When millennials first began working at Sawyer Berson, the Manhattan design and architecture firm, Brian Sawyer was worried. It was 2008, the economy was collapsing, and young hires seemed disinterested in putting in the long hours expected of architects and designers.
Describing them as “the freewheeling, it’s-all-about-me types,” Sawyer, 57, a partner in the firm that he cofounded in 1999, was baffled by a work ethic that did not mirror his own. “We came out of school with our helmets on ready for battle,” he says. This new cohort did not.
But times have changed, and young people grow up.
Now, the characteristics that once made Sawyer cringe have matured into strengths that make for a stronger, more collegial office culture. Half of the company’s 25 employees are millennials, people born between 1981 and 1996, according to the Pew Research Center. Those who joined the company in recent years share some core traits with the earlier workers Sawyer encountered, but the characteristics present as strengths, not weaknesses.
“Instead of slavish devotion to work, people have a healthier personal independent life,” Sawyer says. “They travel; they have big circles of friends and family.” The office has become less hierarchical, and Sawyer credits his younger staff for encouraging a more collaborative work environment.
Millennials take heat for how they operate, described as self-involved, unmotivated, and entitled, and blasted for preferring iPhones to eye contact. They change jobs frequently and are less engaged than previous generations, according to a Gallup report. But the largest generation in the American workforce will soon make up half of all workers and redefine office culture. For architecture and design companies, two industries with demanding expectations, millennials are already having an impact.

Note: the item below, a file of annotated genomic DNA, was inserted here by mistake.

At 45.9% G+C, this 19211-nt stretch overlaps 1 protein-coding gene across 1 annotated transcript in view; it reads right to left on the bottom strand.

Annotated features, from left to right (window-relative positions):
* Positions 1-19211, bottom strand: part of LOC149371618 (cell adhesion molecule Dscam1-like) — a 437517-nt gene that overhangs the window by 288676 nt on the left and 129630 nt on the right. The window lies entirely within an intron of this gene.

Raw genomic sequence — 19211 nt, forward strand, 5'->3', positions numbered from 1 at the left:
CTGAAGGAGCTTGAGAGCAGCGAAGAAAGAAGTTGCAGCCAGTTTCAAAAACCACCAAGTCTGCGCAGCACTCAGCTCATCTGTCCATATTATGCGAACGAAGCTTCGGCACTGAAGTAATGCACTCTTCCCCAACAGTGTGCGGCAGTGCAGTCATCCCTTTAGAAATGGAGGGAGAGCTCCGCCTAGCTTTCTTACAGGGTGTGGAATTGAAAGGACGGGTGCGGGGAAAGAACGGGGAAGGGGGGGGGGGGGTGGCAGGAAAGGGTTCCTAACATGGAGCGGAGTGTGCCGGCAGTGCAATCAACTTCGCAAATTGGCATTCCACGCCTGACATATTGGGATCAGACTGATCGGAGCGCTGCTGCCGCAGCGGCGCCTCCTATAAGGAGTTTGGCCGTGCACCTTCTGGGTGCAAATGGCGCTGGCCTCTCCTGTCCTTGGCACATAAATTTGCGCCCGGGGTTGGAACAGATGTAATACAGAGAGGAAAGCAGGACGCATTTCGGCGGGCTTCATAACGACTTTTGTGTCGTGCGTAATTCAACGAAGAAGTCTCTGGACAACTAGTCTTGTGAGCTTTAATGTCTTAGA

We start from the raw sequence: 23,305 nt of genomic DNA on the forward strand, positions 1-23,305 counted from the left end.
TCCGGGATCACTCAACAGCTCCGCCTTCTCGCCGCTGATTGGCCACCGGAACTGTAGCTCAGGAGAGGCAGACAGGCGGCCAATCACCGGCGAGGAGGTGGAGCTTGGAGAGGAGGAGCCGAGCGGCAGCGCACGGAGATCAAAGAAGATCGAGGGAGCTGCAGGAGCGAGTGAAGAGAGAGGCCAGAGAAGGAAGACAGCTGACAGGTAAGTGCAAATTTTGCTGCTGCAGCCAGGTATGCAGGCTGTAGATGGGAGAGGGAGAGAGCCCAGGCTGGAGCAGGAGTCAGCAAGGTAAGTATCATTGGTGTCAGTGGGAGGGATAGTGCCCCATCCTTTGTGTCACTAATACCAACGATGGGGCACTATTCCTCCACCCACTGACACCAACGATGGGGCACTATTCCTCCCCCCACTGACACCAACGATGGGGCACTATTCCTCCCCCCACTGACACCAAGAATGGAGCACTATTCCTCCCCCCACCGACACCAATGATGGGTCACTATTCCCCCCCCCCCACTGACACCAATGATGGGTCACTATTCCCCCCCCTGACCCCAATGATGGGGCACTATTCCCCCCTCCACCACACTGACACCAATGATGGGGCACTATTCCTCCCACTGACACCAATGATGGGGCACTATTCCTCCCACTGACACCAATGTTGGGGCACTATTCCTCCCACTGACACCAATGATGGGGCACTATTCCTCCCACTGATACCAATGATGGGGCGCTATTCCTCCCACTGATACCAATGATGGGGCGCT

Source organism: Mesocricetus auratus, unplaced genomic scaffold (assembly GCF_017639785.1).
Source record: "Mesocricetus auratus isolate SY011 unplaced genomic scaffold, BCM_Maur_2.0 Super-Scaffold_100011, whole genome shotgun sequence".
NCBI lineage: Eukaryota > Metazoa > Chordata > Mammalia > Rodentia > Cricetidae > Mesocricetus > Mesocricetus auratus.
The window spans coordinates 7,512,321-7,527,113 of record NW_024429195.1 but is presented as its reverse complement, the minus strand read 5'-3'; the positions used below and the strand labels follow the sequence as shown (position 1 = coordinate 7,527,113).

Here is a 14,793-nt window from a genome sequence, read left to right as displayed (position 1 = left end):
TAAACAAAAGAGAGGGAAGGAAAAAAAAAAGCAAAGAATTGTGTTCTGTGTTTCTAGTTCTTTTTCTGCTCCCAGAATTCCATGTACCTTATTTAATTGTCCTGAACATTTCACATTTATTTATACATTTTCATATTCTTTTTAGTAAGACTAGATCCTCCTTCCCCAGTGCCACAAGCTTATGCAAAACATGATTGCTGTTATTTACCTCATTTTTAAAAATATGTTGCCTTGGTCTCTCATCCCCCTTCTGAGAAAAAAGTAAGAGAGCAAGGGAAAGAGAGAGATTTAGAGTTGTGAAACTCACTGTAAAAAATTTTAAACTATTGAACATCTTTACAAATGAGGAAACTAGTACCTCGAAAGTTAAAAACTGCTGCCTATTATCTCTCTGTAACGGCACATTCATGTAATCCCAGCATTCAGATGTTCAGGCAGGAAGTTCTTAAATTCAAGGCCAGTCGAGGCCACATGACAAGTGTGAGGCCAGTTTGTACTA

Consider SHoP Architects, where more than half of the 180 employees are millennials. Their digital savvy is reshaping how projects get done. Angelica Baccon, 37, a millennial and an associate principal at SHoP, notices that the tech-savviness of her generation has helped set older workers and clients at ease.
“We don’t fetishize the tool as much as other generations,” she says. Gone are the days of protracted office tutorials and hand-wringing about how to incorporate new technology. Instead, “everyone dives in and really embraces what is next.”
When clients review designs, young employees casually hand them virtual reality goggles, taking the anxiety out of something that once may have felt strange. “It’s really funny having all these developers in suits with the goggles looking at the thing we’re designing,” Baccon says.
At Bennett Leifer Interiors in Manhattan, the younger designers have shown their boss a different way to source materials. At 38, Leifer is the oldest person in the five-person office. Where he might find inspiration in his fabric library or at the Decoration and Design building in Midtown, his younger designers turn to Instagram and Google for ideas.
When it works, “the marriage of the two generations really becomes a beautiful thing,” Leifer says. But a wider net is not always a better one, and Leifer often reminds his staff that the tactile feel of a piece of velvet in your hand can be more valuable than two dozen samples randomly plucked from Instagram. “If you’re just throwing a lot of balls in the air and they all land and none of them are relevant, it’s lost time,” he says.
Millennials came of age in troubling times. As the oldest ones began their careers, the economy tumbled into a deep recession. Many graduated with crippling student debt, entering an economy with rising living costs and stagnating wages. They have never known a time when workers were not tethered to their jobs, always one text message away from the office. Their advocates argue that millennials are simply responding to an environment others created.